It’s the time of year when even though we should be slowing down and snuggling up (think hibernation), Christmas brings added demands and expectations on us and our time. On top of the everyday pressure to be successful that we normally live, a lot of people are in the overload zone.
In the last week, I’ve been sad to hear the high personal price of “success” for 4 people. There are common threads;
A bike accident while rushing to meet work deadlines
Exhaustion and missed family time because of a gruelling travel schedule
Private tears of desperation behind a public face of “everything’s ok here”
A stress induced heart attack
It’s shocking to hear these stories even though I know the territory, personally and professionally. My own journey of burnout and recovery prompted my interest in how we’re living and working today and to helping myself and my clients to find kinder, gentler, more satisfying ways of living and working.
Thanks, amongst other things, to media, marketing and consumerism, we are all under pressure to perform, to impress and to achieve. There’s an invisible and oh so powerful force of expectation exerting itself on us.
To a certain point we don’t experience it as pressure. It expresses itself as ambition and passion and habits of hard work, heavy schedules and high demand are established. This is generally sustainable in the short term, even for a decade or two. However, add ageing plus the social, political, economic and environmental challenges we currently live with and over time, it becomes untenable.
The way many of us are doing life in the 21st century is not conducive for healthy, happy people, organisations or communities. I’d venture to say many are surviving rather than thriving.
So, why don’t we change?
First and foremost, we’re wired to survive. We all need money to do that, so we’ll do what it takes to earn it. Although this is changing, most jobs are designed more with consideration of outputs than sustainable work conditions.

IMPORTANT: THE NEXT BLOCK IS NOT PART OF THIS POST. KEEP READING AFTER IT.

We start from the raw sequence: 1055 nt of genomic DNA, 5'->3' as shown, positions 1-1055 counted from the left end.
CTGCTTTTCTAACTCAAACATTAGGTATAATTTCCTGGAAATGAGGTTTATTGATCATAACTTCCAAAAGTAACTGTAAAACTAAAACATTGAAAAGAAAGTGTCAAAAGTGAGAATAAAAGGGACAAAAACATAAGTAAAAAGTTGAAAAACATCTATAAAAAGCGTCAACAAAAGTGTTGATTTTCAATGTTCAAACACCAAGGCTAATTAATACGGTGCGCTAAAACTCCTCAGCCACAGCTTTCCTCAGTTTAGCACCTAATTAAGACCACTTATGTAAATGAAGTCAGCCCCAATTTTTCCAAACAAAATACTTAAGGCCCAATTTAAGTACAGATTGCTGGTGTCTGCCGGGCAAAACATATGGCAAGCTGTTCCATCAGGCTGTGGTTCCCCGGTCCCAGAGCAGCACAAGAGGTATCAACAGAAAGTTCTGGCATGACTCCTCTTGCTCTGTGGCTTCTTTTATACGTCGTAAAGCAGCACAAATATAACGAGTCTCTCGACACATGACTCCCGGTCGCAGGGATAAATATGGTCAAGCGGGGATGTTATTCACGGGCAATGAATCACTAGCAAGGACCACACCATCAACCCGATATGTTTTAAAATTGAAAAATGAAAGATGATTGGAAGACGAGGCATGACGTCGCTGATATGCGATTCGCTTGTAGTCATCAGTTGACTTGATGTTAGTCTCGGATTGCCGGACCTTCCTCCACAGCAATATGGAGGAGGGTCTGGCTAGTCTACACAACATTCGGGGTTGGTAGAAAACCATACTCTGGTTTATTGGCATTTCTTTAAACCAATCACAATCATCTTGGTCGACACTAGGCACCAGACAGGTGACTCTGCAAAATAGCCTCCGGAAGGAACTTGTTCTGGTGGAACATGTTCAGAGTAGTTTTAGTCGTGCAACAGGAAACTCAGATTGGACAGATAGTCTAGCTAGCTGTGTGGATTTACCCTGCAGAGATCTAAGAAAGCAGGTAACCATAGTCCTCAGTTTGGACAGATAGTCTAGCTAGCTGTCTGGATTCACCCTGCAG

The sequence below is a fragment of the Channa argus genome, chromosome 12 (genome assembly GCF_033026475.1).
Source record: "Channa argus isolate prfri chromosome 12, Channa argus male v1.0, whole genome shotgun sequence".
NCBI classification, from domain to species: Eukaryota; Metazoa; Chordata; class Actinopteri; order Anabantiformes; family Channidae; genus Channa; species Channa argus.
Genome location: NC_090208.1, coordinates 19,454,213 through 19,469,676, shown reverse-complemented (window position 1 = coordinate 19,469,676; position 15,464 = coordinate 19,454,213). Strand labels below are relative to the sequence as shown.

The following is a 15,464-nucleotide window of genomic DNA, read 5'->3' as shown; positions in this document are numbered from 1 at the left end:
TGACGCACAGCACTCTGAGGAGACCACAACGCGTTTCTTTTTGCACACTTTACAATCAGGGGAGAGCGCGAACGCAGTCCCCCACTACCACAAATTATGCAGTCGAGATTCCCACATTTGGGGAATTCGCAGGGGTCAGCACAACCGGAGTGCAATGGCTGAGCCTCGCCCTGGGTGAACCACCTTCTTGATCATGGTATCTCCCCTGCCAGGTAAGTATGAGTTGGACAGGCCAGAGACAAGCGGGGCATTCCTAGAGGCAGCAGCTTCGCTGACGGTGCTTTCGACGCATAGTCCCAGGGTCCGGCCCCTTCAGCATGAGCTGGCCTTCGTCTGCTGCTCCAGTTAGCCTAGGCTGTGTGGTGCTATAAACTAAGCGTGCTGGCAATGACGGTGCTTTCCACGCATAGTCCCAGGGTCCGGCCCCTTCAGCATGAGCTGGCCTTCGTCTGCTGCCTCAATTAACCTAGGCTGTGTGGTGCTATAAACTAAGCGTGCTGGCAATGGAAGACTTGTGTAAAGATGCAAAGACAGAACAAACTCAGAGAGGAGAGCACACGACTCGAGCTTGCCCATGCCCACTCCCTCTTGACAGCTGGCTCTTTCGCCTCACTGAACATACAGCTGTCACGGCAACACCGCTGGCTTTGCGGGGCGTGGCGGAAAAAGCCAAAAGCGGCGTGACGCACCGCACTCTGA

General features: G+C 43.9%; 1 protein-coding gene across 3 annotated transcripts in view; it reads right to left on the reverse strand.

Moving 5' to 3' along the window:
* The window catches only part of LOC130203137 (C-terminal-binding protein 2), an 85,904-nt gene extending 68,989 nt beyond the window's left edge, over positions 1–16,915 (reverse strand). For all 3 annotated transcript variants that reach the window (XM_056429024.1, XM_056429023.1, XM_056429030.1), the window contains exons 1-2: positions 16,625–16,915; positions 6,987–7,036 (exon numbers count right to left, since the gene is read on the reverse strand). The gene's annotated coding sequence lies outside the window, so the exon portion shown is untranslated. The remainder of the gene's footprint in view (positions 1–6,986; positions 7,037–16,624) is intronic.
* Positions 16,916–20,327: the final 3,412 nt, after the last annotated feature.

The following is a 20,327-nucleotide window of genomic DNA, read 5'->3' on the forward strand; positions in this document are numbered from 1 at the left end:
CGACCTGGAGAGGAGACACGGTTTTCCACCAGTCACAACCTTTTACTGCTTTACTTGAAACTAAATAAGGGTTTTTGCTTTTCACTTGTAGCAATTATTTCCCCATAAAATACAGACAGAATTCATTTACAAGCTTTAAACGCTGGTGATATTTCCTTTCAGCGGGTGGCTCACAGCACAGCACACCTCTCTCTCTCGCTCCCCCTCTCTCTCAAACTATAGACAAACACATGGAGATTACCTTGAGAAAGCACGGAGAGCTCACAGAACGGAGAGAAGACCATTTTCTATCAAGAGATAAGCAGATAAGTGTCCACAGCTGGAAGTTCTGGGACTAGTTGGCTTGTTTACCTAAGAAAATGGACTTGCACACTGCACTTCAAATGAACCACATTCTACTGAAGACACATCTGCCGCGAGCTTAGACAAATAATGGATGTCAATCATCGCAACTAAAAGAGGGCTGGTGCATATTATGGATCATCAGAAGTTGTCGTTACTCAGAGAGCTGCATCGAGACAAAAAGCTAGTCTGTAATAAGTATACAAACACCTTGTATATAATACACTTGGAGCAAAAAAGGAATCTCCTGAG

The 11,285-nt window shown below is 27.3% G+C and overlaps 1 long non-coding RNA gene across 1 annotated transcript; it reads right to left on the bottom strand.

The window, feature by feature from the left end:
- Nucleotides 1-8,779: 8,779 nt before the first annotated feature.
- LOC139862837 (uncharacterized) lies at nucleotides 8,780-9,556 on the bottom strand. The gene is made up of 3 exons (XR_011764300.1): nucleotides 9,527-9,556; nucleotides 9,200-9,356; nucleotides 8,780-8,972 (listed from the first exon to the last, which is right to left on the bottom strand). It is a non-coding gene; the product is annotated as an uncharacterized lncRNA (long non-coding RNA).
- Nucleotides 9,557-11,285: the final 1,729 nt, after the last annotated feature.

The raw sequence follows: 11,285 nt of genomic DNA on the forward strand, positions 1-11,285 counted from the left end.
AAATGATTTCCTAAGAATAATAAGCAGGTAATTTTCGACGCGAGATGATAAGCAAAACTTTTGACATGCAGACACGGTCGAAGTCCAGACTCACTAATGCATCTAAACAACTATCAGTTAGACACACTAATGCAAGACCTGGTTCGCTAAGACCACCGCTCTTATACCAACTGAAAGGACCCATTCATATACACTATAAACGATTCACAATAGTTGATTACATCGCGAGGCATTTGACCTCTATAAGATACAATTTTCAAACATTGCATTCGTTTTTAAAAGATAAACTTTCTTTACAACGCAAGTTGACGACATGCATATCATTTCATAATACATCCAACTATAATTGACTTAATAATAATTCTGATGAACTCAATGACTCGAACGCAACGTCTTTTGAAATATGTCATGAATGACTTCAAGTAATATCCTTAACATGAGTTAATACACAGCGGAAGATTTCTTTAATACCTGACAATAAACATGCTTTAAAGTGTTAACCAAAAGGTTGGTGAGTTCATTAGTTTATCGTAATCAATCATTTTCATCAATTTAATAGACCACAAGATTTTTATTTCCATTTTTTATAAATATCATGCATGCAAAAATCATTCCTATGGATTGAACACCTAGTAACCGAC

We’re continually fired up by media and marketing to crave bigger, better and more jingly-jangly goodies, houses, holidays, cars etc. We’re addicted to a form of success that isn’t delivering what really serves us.
Our habit of needing to look like we have it all handled, of hiding how we sometimes feel inside, from ourselves as well as from others, isn’t helping. As well as inducing loneliness, it means we’re collectively denying the cost of living this way. Many of us, like the stories above, keep on striving way beyond the point of benefit, even though the personal cost is so high. It’s common to be more committed to achieving goals and outcomes than we are to our own happiness and wellbeing.
In some cases, we may want a different experience but feel trapped and can’t see how.
In addition, there aren’t yet visible alternatives that can compete with the glossy screen depiction of a successful life. We’re largely still bought into an out-dated version of what “having it all” looks like. Even though there’s increasing evidence that ignoring our human need for recreation, connection, creativity, community in the pursuit of status and acquisition is quite literally dangerous (as per stories above).
The first step towards change is awareness. Too often that awareness comes via a jolt, like an accident or health issue.
You can avoid the jolt by making small changes now. You can shift your priorities step by step and reclaim what’s important to you, rather than be driven by someone else’s expectations and definitions of success.
To reclaim a happier, healthier experience, try this;
Start by allowing yourself to recognise there’s a structural problem. It’s not (as you may have been believing) that you are just not smart, efficient, fast, skilled enough to achieve success. It’s that the goal posts are continually shifting away from you.
Give yourself some time and space away from day to day demands, to connect with who you are and what makes you happy.
Look for ways to simplify, so you have less stuff to manage.
Ask yourself “what’s working well for me in my life and what’s working less well?”
Invest in support and guidance to make changes to be happier and healthier, define your own version of success and develop the confidence and courage to create it.
I hope you find this article helpful. I’d love to hear your experience and what you think - come and share your thoughts with me over on my Facebook page, LinkedIn profile or send me an email at firstname.lastname@example.org.
You can access my support to help you in the following ways;
Receive a free self-evaluation, plus a free weekly email of encouragement, guidance and resources when you sign up to my mailing list below: